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16 December - Ministerial session opens

COP15 - plenary room.

Ministerial segment of COP15 opens

 

World leaders gathering in Copenhagen face a 'defining moment in history', United Nations Secretary General Ban Ki-Moon said yesterday (15 December) at the opening plenary of the Ministerial segment of COP15.

 


119 other leaders including Barack Obama of the US, Wen Jiabao on China and Manmohan Singh of India arrive in the next 24 hours, making it among the largest summits the world had ever seen.

 

Mr Ban told delegates on Tuesday: 'We are here to seal a deal. We do not have another year to deliberate. Nature does not negotiate with us. We know what we must do. We know what the world expects. Our job here and now is to seal the deal, a deal in our common interest.'

 

With just a few days until the official closing of the conference, the Danish chair of the meetings, Connie Hedegaard, urged delegates to overcome their disagreements.

 

'We can't risk failure. No one here can carry that responsibility. That means that the keyword for the next two days must be compromise,' she said.

 

In an emotive address she told delegates: 'We can't do anything without you, the parties. You must compromise, you must commit, and you must deliver – now.'

 

'Not only because of the climate. There is even more at stake. This is also about the world’s confidence in their global leaders' will and ability to cope with the challenges of our time.'

 

The White House expressed confidence that a climate deal can be reached. 'The President believes that we can get an operational agreement that makes sense in Copenhagen,' White House spokesman Robert Gibbs told a briefing in Washington on Tuesday.

 

Yvo de Boer, the UN's chief climate official, said that the world needed 'ambitious results', saying that the groundwork had been laid for action on mitigation, adaptation, technology cooperation, finance, REDD and capacity-building.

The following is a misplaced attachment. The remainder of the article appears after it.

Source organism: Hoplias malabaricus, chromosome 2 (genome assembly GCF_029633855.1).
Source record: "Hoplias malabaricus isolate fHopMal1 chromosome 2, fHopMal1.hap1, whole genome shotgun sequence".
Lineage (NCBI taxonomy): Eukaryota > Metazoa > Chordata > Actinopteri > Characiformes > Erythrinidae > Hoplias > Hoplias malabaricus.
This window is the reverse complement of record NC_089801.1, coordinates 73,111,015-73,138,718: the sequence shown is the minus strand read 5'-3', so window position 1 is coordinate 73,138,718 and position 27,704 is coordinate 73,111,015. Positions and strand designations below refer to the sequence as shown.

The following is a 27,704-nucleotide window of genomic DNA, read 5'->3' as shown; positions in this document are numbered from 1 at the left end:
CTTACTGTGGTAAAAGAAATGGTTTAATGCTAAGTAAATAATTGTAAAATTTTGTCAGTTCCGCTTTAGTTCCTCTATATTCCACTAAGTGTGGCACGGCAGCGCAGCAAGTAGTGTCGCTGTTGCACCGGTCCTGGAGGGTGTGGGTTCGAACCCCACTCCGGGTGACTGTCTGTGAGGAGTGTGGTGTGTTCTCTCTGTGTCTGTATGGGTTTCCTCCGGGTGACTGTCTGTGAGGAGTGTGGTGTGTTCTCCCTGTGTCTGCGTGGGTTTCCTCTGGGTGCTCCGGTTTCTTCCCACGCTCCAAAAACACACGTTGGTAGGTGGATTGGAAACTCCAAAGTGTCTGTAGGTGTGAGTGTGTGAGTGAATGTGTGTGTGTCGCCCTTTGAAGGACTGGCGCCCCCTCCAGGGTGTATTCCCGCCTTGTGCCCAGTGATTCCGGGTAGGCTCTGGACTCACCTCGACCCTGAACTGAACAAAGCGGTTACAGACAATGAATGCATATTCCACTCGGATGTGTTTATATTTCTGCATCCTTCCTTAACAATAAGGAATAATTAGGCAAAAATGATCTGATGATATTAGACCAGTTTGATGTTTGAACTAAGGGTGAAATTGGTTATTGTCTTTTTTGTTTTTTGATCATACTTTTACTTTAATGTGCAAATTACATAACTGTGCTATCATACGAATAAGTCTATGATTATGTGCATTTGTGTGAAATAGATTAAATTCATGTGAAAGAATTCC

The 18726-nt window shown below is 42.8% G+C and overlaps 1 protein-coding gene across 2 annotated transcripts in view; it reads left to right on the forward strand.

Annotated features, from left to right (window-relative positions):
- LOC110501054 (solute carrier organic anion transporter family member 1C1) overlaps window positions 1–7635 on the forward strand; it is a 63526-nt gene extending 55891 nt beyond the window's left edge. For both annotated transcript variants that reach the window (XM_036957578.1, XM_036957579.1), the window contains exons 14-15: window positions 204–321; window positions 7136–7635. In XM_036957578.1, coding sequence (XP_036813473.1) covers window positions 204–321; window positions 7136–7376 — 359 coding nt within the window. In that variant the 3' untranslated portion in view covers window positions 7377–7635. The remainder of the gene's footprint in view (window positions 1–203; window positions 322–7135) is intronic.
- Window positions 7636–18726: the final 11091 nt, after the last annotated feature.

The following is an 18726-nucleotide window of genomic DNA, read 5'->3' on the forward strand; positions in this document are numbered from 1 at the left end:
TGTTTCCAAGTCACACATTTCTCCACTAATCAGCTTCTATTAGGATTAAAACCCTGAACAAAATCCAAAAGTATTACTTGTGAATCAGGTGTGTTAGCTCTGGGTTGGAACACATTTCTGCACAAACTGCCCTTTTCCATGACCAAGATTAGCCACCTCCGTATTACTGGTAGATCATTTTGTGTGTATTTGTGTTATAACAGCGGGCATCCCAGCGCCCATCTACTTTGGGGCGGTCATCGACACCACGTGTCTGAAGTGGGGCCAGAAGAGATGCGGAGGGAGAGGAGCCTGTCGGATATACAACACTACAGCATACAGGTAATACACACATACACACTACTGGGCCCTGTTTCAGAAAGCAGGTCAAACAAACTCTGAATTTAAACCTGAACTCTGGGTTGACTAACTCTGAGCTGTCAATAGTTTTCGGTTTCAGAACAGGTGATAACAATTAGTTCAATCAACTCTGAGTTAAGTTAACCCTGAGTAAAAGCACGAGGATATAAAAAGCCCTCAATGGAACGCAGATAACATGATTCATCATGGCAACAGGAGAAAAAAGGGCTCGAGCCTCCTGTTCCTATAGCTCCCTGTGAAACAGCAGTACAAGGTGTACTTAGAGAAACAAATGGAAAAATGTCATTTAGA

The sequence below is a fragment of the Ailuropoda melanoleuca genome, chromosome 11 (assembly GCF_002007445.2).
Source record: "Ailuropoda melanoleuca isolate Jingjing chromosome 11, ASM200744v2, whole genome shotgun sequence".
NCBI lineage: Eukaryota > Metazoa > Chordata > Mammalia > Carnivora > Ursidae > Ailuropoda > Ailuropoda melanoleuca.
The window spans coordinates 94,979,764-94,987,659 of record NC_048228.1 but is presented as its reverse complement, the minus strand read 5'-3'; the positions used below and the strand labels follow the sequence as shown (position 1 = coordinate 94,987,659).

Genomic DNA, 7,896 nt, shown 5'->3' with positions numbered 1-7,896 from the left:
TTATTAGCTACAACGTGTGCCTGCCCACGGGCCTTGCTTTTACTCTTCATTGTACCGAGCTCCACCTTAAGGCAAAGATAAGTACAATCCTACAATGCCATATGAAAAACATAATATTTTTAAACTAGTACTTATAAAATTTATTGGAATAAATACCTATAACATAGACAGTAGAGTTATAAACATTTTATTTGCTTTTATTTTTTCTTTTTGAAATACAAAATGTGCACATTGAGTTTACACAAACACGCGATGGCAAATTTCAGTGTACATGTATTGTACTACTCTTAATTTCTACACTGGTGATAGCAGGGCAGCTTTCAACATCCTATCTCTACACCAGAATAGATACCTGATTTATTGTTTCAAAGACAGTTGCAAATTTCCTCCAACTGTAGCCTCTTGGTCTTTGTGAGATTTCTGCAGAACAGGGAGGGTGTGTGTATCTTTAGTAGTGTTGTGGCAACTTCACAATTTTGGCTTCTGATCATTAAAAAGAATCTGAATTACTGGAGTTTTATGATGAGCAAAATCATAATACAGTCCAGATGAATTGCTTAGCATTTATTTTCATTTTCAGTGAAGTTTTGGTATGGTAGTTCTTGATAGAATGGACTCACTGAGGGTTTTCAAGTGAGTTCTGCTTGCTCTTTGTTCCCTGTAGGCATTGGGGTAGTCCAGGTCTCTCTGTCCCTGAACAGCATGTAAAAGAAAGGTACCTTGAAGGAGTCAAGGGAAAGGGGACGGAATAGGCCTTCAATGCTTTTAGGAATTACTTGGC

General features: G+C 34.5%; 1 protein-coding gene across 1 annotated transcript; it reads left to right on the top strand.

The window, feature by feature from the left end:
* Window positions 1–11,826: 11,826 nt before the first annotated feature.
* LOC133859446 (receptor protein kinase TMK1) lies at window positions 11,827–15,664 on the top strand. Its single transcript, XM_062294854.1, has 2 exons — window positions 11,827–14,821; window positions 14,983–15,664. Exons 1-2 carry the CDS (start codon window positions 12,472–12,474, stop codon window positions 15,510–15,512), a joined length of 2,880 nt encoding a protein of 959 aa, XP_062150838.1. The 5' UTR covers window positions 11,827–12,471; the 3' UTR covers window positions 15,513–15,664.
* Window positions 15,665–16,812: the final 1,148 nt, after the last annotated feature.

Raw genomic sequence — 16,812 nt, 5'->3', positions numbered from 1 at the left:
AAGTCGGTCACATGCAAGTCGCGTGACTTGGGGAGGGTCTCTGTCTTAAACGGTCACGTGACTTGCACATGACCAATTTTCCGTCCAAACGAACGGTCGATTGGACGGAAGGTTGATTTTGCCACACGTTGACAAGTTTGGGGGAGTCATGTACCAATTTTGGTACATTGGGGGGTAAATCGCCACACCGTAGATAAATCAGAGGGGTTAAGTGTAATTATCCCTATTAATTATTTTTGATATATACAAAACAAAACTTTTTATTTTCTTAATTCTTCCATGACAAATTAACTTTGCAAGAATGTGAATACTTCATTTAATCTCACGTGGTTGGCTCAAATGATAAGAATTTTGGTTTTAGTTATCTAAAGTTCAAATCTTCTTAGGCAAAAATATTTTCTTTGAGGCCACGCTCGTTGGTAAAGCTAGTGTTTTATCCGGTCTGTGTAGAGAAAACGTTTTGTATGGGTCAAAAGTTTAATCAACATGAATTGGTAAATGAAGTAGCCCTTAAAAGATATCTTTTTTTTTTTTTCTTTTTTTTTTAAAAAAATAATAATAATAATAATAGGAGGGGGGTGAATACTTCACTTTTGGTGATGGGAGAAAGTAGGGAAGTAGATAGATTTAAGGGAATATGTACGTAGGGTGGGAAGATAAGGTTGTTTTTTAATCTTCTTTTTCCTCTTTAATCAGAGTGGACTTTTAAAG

Mr de Boer, the Executive Secretary of the United Nations Framework Convention on Climate Change, which oversees the negotiations, added (PDF 88.19KB): 'It is now up to you to resolve outstanding issues and to lead the world into action.'

 

Earlier delegates heard the Prince of Wales warn them that the 'eyes of the world' were on them at 'this critical time'. In a keynote speech in the Danish capital he reflected 'It is no understatement to say that, with your signatures, you can write our future,' he said.

 

In its lead editorial the Evening Standard newspaper in London urged leaders to make 'momentous decisions'. 'Guarded optimism is in order. It is in no one's interest to stymie a deal: leaders after a legacy may secure success,' it said.

 

Related links

119 Leaders (PDF 44.46KB)

Eyes of the world are on you, UN chief tells climate summit, Yahoo News 15 December 2009  

Obama sees climate deal as summit deadline nears, Yahoo News 15 December 2009

Statement at the high-level segment by Yvo de Boer, (PDF 88.19KB) COP15 15 December 2009

Prince Charles urges countries to 'listen to the cries' of the poor

Momentous deicisions on climate change, Evening Standard 16 December 2009





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